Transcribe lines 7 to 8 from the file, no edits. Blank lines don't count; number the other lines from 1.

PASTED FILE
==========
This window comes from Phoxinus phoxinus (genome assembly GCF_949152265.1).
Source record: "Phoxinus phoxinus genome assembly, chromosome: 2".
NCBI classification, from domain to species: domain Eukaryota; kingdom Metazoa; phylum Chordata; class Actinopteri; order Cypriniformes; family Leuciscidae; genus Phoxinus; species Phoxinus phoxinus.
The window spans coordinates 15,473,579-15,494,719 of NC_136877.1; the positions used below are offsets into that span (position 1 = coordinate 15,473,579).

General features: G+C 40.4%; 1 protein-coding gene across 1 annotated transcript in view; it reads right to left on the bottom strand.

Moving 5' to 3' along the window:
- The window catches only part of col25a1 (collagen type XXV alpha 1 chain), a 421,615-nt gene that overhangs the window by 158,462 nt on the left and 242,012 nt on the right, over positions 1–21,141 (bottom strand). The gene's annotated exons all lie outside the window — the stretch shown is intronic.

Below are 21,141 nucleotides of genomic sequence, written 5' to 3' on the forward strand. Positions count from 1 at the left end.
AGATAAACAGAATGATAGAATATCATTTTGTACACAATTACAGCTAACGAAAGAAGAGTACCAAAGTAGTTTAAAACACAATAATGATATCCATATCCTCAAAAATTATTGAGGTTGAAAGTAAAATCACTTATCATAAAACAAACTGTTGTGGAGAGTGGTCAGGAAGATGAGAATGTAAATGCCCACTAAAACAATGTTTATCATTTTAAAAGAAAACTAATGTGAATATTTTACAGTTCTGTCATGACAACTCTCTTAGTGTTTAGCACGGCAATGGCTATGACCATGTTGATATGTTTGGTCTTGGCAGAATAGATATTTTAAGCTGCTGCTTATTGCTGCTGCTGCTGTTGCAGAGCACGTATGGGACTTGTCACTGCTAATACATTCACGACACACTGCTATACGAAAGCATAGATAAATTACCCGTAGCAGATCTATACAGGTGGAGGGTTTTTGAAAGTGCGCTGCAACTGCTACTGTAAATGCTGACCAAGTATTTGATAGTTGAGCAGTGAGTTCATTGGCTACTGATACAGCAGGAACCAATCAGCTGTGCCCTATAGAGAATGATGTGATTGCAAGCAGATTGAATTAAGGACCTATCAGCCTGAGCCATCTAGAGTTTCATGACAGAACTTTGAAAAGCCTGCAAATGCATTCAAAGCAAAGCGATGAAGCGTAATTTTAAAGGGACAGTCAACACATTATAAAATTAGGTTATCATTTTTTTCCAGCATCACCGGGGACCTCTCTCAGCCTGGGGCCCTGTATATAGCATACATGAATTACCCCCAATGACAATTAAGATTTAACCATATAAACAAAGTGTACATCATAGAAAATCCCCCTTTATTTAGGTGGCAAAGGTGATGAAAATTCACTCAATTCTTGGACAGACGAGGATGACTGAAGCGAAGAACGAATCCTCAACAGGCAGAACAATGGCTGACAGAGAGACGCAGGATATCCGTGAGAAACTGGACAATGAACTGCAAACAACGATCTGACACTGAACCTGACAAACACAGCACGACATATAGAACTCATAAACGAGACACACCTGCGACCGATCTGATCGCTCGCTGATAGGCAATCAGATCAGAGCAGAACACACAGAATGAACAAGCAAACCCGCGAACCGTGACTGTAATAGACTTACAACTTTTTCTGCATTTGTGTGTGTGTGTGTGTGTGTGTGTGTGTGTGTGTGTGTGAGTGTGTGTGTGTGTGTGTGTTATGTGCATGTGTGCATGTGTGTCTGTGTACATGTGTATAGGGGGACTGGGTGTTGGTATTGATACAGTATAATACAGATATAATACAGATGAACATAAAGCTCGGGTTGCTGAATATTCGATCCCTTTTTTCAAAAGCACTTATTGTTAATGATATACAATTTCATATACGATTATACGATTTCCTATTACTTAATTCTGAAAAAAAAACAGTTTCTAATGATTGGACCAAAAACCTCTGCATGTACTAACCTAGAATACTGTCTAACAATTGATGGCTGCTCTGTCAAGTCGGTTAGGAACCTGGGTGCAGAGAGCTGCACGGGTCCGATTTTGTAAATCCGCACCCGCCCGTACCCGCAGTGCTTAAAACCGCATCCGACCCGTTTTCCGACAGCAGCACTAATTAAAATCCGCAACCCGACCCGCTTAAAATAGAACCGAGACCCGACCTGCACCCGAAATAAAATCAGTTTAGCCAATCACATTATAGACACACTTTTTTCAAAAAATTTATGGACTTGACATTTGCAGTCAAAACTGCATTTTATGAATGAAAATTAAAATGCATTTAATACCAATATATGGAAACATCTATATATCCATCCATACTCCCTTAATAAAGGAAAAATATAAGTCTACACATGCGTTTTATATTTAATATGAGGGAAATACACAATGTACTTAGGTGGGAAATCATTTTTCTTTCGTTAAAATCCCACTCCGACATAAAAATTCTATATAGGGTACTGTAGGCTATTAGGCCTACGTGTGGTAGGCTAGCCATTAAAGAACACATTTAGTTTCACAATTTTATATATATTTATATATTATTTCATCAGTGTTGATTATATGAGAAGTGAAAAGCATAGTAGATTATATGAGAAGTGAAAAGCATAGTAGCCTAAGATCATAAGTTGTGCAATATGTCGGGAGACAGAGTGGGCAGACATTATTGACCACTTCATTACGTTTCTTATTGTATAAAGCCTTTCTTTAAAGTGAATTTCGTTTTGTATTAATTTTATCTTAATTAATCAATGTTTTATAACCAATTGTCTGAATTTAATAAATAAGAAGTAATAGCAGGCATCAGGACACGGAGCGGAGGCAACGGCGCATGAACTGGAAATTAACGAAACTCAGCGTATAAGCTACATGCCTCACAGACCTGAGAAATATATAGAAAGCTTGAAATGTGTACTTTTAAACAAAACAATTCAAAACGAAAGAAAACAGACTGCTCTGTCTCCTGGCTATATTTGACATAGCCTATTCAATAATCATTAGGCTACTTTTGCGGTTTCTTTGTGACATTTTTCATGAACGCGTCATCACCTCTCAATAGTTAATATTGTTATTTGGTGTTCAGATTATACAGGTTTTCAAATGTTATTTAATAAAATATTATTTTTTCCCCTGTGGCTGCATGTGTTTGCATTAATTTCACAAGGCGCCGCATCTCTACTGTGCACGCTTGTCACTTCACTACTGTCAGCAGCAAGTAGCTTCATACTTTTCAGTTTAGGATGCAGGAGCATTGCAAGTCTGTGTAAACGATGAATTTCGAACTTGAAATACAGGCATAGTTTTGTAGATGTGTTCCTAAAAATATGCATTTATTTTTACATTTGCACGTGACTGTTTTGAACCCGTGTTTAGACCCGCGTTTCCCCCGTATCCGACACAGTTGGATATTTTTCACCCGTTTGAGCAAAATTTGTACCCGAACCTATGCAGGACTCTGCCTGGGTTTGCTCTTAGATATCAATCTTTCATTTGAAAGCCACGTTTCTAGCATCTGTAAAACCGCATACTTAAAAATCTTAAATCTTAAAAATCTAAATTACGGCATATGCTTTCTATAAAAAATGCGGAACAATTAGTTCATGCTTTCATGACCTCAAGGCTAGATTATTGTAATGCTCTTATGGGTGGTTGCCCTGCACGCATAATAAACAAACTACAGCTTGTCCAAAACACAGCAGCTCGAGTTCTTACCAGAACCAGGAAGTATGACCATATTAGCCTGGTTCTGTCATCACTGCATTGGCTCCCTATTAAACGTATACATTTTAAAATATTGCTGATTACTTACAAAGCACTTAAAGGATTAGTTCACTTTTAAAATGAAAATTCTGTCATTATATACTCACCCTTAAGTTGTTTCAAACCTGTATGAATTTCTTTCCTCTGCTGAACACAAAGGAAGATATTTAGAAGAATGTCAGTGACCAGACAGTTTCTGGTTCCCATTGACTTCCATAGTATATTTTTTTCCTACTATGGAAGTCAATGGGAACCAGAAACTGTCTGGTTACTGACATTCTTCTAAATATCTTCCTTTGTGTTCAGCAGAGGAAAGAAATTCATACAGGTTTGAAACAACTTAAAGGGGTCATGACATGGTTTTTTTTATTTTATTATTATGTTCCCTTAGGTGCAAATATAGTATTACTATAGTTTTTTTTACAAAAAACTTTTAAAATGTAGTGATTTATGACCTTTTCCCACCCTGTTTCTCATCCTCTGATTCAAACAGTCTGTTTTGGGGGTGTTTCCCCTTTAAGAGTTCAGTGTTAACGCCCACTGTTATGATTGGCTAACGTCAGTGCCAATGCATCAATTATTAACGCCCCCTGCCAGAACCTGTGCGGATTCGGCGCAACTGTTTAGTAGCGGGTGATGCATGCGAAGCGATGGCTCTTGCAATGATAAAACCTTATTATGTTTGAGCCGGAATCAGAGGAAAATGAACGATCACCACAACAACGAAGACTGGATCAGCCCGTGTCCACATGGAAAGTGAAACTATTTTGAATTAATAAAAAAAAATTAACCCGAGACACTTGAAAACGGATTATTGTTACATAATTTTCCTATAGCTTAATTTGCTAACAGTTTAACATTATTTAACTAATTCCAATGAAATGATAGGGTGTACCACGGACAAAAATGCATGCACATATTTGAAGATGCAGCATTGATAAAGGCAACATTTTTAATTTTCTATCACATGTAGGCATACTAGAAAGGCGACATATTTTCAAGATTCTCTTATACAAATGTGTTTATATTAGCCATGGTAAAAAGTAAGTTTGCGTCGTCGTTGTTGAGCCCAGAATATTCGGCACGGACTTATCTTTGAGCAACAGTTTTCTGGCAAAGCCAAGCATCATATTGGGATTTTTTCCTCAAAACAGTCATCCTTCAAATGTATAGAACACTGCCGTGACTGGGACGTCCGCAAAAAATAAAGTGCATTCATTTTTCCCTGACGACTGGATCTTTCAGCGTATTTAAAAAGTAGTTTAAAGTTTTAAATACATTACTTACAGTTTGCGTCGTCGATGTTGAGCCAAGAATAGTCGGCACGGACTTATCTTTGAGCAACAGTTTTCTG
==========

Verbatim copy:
- The window catches only part of col25a1 (collagen type XXV alpha 1 chain), a 421,615-nt gene that overhangs the window by 158,462 nt on the left and 242,012 nt on the right, over positions 1–21,141 (bottom strand). The gene's annotated exons all lie outside the window — the stretch shown is intronic.

Below are 21,141 nucleotides of genomic sequence, written 5' to 3' on the forward strand. Positions count from 1 at the left end.